Did the Raptors defense confuse them? They look like they’re slot receivers settling into a pair of four-yard curl routs on a 3rd-and-12 and the defense is just begging someone to throw them the ball.
Also, how come when Harden and Embiid play two-man game, there’s sometimes two spot-up shooters close in the same corner? Should Milton be setting a hard hammer screen for Niang or replacing someone else? Rewatch the clip above and focus on the guys without the ball. That’s probably at least some of what frustrated Harden.
There’s another play in that clip where Green cuts baseline and Harden spots up in the corner. But after a swing-swing the ball finds Harden who doesn’t want to take the three and settles for a floater. If Danny is the only one of the two of them who would shoot on the kick out then Harden should have been the one to cut, right?
It reminds me a bit of the “right guy, wrong responsibility” offense the team was playing at this point last season. Spot-up shooters run pick-and-rolls, ball handlers playing off the ball, etc.
So the Sixers, like Harden says, can iron out these wrinkles. For example, if they’re back here for the playoffs, Green should do more corner spot up (the dude drilled six threes, and could have probably gotten up another three wide-open ones) and less peek-a-boo dunker spot midrange meandering.
If they want someone to do that, it should probably be a more reluctant shooter like Tobias Harris, for example.
But the biggest problem of all, goes beyond the rest of the regular season. It goes beyond the upcoming playoffs, which seem destined to be very very disappointing. It leaves the Sixers with a whopper of a conundrum on James Harden’s next contract. Because he’s having much more trouble as a scorer and finisher than they likely bargained for.
The Sixers play the Indiana Pacers again. And it’s going to be another creepy reminder of potential opportunity cost in their Ben Simmons blockbuster when they get another close look at Tyrese Halliburton. They probably thought long and hard about trading for him, and like most of us, simply preferred Harden.
Hopefully Harden’s hamstrings are why he’s having this much trouble as a play finisher:
Our Sean Kennedy and I talked about that “hope” on the latest postgame pod.
If it’s the hammy’s slowing him down that might imply better things to come after a full offseason working with Team VP of Athletic Care Simon Rice. Maybe like Chris Paul he can shake it with a plant-based diet. Perhaps a coaching change and some free-agent pick ups for more willing shooters would enhance the spacing too.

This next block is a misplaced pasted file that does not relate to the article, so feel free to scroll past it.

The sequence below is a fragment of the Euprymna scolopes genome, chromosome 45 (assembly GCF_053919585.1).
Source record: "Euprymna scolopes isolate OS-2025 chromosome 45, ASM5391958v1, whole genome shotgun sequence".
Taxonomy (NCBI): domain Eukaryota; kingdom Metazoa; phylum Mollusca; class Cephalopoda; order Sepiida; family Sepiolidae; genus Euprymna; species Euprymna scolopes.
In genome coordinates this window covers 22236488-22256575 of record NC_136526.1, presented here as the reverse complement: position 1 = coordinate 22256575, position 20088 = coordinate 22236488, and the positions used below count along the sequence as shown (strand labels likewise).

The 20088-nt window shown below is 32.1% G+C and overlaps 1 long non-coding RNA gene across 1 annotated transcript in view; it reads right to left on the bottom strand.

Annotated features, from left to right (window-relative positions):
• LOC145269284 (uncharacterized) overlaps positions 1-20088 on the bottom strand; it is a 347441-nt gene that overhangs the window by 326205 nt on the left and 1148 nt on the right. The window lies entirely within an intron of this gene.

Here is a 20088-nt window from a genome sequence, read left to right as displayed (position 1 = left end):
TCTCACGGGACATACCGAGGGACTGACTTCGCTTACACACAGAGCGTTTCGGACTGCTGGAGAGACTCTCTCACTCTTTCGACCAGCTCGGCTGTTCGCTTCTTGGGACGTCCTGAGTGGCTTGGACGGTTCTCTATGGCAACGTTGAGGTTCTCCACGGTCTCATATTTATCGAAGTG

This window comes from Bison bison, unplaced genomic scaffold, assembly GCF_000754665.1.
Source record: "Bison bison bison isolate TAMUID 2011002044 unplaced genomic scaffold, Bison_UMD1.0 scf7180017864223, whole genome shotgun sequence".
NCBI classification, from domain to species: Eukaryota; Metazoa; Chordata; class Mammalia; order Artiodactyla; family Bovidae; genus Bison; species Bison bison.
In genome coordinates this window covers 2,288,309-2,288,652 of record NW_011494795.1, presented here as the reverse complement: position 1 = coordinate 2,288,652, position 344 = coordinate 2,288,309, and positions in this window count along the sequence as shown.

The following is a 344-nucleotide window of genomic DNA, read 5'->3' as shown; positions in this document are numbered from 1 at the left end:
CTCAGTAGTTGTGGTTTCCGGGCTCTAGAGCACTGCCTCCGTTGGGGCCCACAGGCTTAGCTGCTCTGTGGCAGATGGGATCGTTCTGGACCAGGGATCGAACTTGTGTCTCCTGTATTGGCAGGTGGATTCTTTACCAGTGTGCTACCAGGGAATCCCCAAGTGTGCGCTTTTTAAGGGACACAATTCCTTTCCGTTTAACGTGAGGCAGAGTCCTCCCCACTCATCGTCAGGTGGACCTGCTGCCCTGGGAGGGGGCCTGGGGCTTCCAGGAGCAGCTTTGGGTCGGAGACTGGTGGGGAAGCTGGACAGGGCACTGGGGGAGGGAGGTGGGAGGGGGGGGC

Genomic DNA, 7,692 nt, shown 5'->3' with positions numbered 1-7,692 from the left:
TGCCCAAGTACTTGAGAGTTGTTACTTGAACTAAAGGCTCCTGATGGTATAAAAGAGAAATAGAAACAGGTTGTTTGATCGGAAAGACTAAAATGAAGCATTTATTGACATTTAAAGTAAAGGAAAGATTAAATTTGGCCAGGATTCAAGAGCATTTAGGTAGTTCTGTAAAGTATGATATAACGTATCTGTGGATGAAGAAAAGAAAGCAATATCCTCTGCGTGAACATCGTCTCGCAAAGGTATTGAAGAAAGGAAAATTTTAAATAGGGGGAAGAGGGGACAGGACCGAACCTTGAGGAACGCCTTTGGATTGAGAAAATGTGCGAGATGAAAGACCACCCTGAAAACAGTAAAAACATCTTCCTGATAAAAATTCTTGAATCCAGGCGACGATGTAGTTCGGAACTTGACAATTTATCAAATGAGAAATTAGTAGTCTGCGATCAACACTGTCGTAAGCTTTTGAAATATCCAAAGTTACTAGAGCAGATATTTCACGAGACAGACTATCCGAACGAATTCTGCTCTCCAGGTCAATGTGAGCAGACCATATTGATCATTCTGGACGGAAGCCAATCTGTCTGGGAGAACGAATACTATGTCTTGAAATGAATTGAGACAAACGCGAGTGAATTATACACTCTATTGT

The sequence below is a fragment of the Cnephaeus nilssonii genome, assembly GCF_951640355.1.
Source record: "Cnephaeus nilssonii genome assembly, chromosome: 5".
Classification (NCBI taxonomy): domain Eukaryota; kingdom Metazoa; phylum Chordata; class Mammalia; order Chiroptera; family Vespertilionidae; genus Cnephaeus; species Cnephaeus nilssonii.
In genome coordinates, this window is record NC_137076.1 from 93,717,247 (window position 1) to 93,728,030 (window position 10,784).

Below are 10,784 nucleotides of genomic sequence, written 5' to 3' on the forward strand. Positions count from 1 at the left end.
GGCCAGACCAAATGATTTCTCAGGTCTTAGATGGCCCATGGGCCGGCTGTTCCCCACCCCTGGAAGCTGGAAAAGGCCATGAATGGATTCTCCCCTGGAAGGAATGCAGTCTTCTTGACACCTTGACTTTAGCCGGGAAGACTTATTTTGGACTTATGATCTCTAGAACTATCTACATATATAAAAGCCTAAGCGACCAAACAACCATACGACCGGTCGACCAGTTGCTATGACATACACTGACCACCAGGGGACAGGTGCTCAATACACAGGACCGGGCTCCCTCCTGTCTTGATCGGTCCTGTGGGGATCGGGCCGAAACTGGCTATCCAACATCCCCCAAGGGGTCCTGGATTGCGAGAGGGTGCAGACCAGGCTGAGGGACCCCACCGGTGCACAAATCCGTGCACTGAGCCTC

With Joel Embiid’s MVP on the line, with the Sixers likely falling down to the four seed for the playoffs, it’s hard not to look back at some of their big spotlight test games. How would the standings look, how would the MVP race look, if the Sixers won a couple big-test home games that they lost.
The Brooklyn Nets came in and throttled the Sixers but they had comfortable double-digit leads in home losses vs. the Denver Nuggets and Milwaukee Bucks.
The Raptors trailed by as many as 15 tonight before coming back to beat the 76ers, 119-114, behind Pascal Siakam's 37-point triple-double.— ESPN Stats & Info (@ESPNStatsInfo) April 8, 2022
For Philadelphia, it's their 7th loss this season after leading by 15+ points, 2nd only to the Knicks (8) for most in the NBA. pic.twitter.com/2j5iXPtH8g
In too many of the the Sixers’ biggest test games recently, they’ve not gotten Embiid enough help. Much of it is tactical. It was a pleasant surprise to see Doc Rivers give Paul Reed a shot vs. the Raptors Thursday. He benched DeAndre Jordan vs. the Milwaukee Bucks and the Raptors suggesting on some level this coaching staff knows DJ isn’t the answer in must-win games vs. top teams; which makes how much Jordan we’ve seen lately all the more maddening. Why not rehearse for the scenarios that matter?
There’s still low hanging fruit all over the place for this team.
My guy @bdetrick did it again.— Andrew Kuo (@earlboykins) April 7, 2022
The Sixers' playoffs picture in a nutshell!!!@CookiesHoops https://t.co/HltwCDVJ6i
Reading how many of the intuitive rotational experiments (like playing Matisse Thybulle and Danny Green at the same time to bolster a defense that gets nuked every time Embiid sits) have yet to be tried is very weird. Cookies Hoops’ Ben Detrick pinpointed several things the team should try in that post above, with fun art too.
The Sixers can take James Harden’s advice and touch up their offensive issues. But then there’s still the defense, and Harden’s scoring woes that may prove trickier fixes. Two games to go, not a ton of time to build chemistry.